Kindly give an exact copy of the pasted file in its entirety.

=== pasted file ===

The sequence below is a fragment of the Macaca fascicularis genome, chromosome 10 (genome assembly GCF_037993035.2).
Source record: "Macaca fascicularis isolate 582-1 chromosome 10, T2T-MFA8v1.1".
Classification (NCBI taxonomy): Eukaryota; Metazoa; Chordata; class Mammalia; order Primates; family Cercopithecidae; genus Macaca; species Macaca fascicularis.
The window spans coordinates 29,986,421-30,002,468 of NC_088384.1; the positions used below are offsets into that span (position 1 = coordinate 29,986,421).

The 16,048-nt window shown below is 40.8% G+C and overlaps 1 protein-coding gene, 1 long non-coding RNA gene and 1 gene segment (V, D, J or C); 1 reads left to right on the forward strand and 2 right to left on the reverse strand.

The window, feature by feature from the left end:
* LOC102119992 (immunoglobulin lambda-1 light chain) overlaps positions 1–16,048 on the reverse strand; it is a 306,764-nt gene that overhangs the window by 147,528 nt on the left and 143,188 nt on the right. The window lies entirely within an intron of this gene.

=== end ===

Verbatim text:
The sequence below is a fragment of the Macaca fascicularis genome, chromosome 10 (genome assembly GCF_037993035.2).
Source record: "Macaca fascicularis isolate 582-1 chromosome 10, T2T-MFA8v1.1".
Classification (NCBI taxonomy): Eukaryota; Metazoa; Chordata; class Mammalia; order Primates; family Cercopithecidae; genus Macaca; species Macaca fascicularis.
The window spans coordinates 29,986,421-30,002,468 of NC_088384.1; the positions used below are offsets into that span (position 1 = coordinate 29,986,421).

The 16,048-nt window shown below is 40.8% G+C and overlaps 1 protein-coding gene, 1 long non-coding RNA gene and 1 gene segment (V, D, J or C); 1 reads left to right on the forward strand and 2 right to left on the reverse strand.

The window, feature by feature from the left end:
* LOC102119992 (immunoglobulin lambda-1 light chain) overlaps positions 1–16,048 on the reverse strand; it is a 306,764-nt gene that overhangs the window by 147,528 nt on the left and 143,188 nt on the right. The window lies entirely within an intron of this gene.